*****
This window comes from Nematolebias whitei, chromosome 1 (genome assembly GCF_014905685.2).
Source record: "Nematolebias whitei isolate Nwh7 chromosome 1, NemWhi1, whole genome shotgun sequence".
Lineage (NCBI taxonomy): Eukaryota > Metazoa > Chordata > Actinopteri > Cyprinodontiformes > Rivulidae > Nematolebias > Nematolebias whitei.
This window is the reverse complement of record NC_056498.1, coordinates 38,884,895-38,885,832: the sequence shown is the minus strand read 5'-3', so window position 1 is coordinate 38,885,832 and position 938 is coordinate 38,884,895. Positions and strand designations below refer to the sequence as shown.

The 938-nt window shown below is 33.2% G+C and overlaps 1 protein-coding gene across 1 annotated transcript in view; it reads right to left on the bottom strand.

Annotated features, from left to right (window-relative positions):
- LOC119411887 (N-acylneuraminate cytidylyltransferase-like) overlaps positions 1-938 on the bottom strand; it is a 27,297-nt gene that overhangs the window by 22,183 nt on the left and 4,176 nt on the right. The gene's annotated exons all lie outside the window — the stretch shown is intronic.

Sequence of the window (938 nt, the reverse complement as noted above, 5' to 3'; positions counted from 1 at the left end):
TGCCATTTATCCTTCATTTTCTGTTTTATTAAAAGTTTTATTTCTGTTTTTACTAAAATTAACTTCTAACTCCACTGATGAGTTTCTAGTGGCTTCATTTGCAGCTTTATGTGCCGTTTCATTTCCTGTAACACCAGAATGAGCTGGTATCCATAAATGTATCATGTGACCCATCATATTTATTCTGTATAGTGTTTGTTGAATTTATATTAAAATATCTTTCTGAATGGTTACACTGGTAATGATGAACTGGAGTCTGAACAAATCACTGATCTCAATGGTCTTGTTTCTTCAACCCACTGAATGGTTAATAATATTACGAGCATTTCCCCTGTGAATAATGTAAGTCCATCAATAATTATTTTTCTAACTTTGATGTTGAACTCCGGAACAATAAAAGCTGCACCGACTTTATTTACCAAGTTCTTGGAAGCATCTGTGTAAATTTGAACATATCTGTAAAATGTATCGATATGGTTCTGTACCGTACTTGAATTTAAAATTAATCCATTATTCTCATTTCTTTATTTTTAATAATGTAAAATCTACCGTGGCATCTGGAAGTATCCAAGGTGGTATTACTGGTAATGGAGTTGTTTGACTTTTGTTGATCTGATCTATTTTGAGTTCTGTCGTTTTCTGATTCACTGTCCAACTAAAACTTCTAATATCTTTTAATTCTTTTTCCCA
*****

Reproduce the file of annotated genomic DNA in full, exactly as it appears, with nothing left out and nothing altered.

This window comes from Nematolebias whitei, chromosome 1 (genome assembly GCF_014905685.2).
Source record: "Nematolebias whitei isolate Nwh7 chromosome 1, NemWhi1, whole genome shotgun sequence".
Lineage (NCBI taxonomy): Eukaryota > Metazoa > Chordata > Actinopteri > Cyprinodontiformes > Rivulidae > Nematolebias > Nematolebias whitei.
This window is the reverse complement of record NC_056498.1, coordinates 38,884,895-38,885,832: the sequence shown is the minus strand read 5'-3', so window position 1 is coordinate 38,885,832 and position 938 is coordinate 38,884,895. Positions and strand designations below refer to the sequence as shown.

The 938-nt window shown below is 33.2% G+C and overlaps 1 protein-coding gene across 1 annotated transcript in view; it reads right to left on the bottom strand.

Annotated features, from left to right (window-relative positions):
- LOC119411887 (N-acylneuraminate cytidylyltransferase-like) overlaps positions 1-938 on the bottom strand; it is a 27,297-nt gene that overhangs the window by 22,183 nt on the left and 4,176 nt on the right. The gene's annotated exons all lie outside the window — the stretch shown is intronic.

Sequence of the window (938 nt, the reverse complement as noted above, 5' to 3'; positions counted from 1 at the left end):
TGCCATTTATCCTTCATTTTCTGTTTTATTAAAAGTTTTATTTCTGTTTTTACTAAAATTAACTTCTAACTCCACTGATGAGTTTCTAGTGGCTTCATTTGCAGCTTTATGTGCCGTTTCATTTCCTGTAACACCAGAATGAGCTGGTATCCATAAATGTATCATGTGACCCATCATATTTATTCTGTATAGTGTTTGTTGAATTTATATTAAAATATCTTTCTGAATGGTTACACTGGTAATGATGAACTGGAGTCTGAACAAATCACTGATCTCAATGGTCTTGTTTCTTCAACCCACTGAATGGTTAATAATATTACGAGCATTTCCCCTGTGAATAATGTAAGTCCATCAATAATTATTTTTCTAACTTTGATGTTGAACTCCGGAACAATAAAAGCTGCACCGACTTTATTTACCAAGTTCTTGGAAGCATCTGTGTAAATTTGAACATATCTGTAAAATGTATCGATATGGTTCTGTACCGTACTTGAATTTAAAATTAATCCATTATTCTCATTTCTTTATTTTTAATAATGTAAAATCTACCGTGGCATCTGGAAGTATCCAAGGTGGTATTACTGGTAATGGAGTTGTTTGACTTTTGTTGATCTGATCTATTTTGAGTTCTGTCGTTTTCTGATTCACTGTCCAACTAAAACTTCTAATATCTTTTAATTCTTTTTCCCA